*Sleeping in (mom, dad, and kiddos too).  Oh yes!  My husband works late and in order to create quality time together ALONE that means we hit the pillow very late at night.  This year with the addition of a little one yet to sleep through the night, having extra sleep vs. getting up early to shuffle kids out the door has been perfect.  I don't wake my kids up in the morning.  I let them get up themselves.  That makes for less tears and grumpiness in the mornings and happiness and cooperation from well-rested family members.  As they grow and as schedules change for mom and dad, we will likely firm up a time.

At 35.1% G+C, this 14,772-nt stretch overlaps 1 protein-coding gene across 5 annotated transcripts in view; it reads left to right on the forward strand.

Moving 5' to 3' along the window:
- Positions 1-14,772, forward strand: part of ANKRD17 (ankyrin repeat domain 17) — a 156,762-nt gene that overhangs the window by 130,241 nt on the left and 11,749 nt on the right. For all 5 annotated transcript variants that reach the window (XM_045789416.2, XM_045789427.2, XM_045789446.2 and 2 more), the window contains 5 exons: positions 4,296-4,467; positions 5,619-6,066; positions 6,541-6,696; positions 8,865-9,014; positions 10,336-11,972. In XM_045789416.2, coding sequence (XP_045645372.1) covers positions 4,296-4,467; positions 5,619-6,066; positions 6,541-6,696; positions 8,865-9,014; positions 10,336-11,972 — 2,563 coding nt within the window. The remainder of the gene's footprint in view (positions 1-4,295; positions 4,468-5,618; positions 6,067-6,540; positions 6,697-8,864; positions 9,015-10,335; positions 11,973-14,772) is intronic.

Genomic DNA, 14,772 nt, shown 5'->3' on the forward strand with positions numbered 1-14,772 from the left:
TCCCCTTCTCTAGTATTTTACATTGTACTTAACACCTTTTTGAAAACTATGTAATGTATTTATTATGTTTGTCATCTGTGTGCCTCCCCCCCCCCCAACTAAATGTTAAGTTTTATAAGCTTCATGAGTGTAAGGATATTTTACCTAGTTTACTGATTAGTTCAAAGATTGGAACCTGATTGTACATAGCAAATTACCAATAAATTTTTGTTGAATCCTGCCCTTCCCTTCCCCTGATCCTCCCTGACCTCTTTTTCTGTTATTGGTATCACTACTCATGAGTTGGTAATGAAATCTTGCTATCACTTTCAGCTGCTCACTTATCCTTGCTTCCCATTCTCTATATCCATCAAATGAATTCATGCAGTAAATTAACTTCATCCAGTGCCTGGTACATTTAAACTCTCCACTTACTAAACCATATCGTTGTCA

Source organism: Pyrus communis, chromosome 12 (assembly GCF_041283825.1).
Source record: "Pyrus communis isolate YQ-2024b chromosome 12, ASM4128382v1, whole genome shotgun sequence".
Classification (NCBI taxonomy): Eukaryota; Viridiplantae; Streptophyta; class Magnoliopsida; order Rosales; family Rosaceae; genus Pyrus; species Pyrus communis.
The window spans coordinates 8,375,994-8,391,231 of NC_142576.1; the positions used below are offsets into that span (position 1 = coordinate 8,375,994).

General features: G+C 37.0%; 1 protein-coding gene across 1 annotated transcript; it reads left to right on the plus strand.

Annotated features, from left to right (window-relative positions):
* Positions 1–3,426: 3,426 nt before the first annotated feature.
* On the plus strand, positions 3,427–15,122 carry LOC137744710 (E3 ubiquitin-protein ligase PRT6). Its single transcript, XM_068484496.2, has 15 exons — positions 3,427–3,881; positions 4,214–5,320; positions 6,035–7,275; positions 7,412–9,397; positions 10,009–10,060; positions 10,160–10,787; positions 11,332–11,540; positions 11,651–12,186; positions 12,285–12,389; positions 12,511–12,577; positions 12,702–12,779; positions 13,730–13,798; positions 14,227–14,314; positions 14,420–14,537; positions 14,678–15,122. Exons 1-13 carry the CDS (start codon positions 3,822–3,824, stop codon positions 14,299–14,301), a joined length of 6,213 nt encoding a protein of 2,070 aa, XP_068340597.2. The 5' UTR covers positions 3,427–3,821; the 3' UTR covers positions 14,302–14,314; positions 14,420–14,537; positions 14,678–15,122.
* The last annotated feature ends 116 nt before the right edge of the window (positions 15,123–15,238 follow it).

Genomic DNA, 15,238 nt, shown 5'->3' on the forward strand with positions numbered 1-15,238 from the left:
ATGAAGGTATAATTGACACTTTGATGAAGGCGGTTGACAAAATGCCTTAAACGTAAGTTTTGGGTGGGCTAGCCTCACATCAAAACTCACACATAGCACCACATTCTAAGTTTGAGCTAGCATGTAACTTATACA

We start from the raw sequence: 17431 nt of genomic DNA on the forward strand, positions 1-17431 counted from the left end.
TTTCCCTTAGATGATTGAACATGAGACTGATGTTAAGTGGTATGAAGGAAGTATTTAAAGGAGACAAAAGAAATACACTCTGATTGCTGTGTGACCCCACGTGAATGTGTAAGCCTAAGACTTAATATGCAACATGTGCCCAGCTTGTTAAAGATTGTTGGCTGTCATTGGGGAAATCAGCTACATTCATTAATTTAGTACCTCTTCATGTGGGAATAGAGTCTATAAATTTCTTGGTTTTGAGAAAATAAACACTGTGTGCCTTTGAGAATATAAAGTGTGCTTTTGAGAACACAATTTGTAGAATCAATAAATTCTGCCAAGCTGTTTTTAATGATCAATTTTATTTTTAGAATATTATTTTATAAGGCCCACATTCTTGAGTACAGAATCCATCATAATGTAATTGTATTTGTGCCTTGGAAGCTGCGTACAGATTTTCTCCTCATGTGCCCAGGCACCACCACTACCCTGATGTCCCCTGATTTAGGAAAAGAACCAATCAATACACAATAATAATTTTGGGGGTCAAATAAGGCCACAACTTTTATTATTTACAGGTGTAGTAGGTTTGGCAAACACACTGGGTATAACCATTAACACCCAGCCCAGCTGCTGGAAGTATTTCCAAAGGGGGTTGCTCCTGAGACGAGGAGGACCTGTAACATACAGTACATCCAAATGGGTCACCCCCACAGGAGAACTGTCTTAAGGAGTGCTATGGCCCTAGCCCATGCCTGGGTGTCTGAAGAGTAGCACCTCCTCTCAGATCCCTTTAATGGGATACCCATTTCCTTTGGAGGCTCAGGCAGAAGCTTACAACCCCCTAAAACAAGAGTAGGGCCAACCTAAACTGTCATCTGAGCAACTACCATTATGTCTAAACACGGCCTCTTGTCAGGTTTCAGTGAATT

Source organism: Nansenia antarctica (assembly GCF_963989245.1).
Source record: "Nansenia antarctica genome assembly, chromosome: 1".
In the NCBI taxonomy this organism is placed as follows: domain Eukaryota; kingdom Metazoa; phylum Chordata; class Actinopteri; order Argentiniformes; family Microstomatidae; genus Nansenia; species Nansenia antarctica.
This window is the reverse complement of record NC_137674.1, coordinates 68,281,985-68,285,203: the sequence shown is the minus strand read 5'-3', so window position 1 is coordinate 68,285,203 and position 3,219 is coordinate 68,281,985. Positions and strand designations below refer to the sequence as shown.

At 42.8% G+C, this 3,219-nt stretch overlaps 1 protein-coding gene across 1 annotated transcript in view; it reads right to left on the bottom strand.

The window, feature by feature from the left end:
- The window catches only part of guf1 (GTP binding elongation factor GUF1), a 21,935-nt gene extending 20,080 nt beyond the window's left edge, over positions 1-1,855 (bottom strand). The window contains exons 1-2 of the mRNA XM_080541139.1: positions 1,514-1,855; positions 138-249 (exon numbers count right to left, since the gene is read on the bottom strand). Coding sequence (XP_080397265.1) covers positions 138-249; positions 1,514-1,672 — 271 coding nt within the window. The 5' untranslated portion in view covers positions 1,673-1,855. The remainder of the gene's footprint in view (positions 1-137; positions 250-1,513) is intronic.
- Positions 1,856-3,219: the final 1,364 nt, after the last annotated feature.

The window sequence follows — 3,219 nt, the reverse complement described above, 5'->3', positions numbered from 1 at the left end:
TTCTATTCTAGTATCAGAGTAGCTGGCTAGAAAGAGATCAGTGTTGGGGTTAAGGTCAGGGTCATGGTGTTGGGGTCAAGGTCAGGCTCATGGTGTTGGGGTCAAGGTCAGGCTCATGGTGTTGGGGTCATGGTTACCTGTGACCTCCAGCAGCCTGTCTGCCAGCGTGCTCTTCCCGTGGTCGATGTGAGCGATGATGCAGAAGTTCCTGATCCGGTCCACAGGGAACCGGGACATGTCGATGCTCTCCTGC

* A few things we were surprised from our school year last year:  Since I don't know all of the answers, it has taught my kids to learn HOW to learn.  "I don't know, but let's research about it.  Where should we look for more information/answers?"  This is a skill that will help them throughout their lives.  Along those lines as well, I was surprised by the independence homeschooling brought out in them.  There are some aspects of homeschool that require help; however, most of them can be student lead.  Sennika really thrived with this set-up.  She loved being able to get her school work done at her own pace.  Last year at the end of the year she would take her workbooks up to her bedroom and take how every much time she wanted (some days that was short, other days it was more drawn out) to complete the work.  When she was finished, we checked it, then school was over for the day.  She loved being in charge vs being told what order or when to get her school work finished.  Again, independence, as well as connecting the need to accomplish tasks to be able to move on (and that the individual has control of when that is) are life skills we are thrilled they are developing.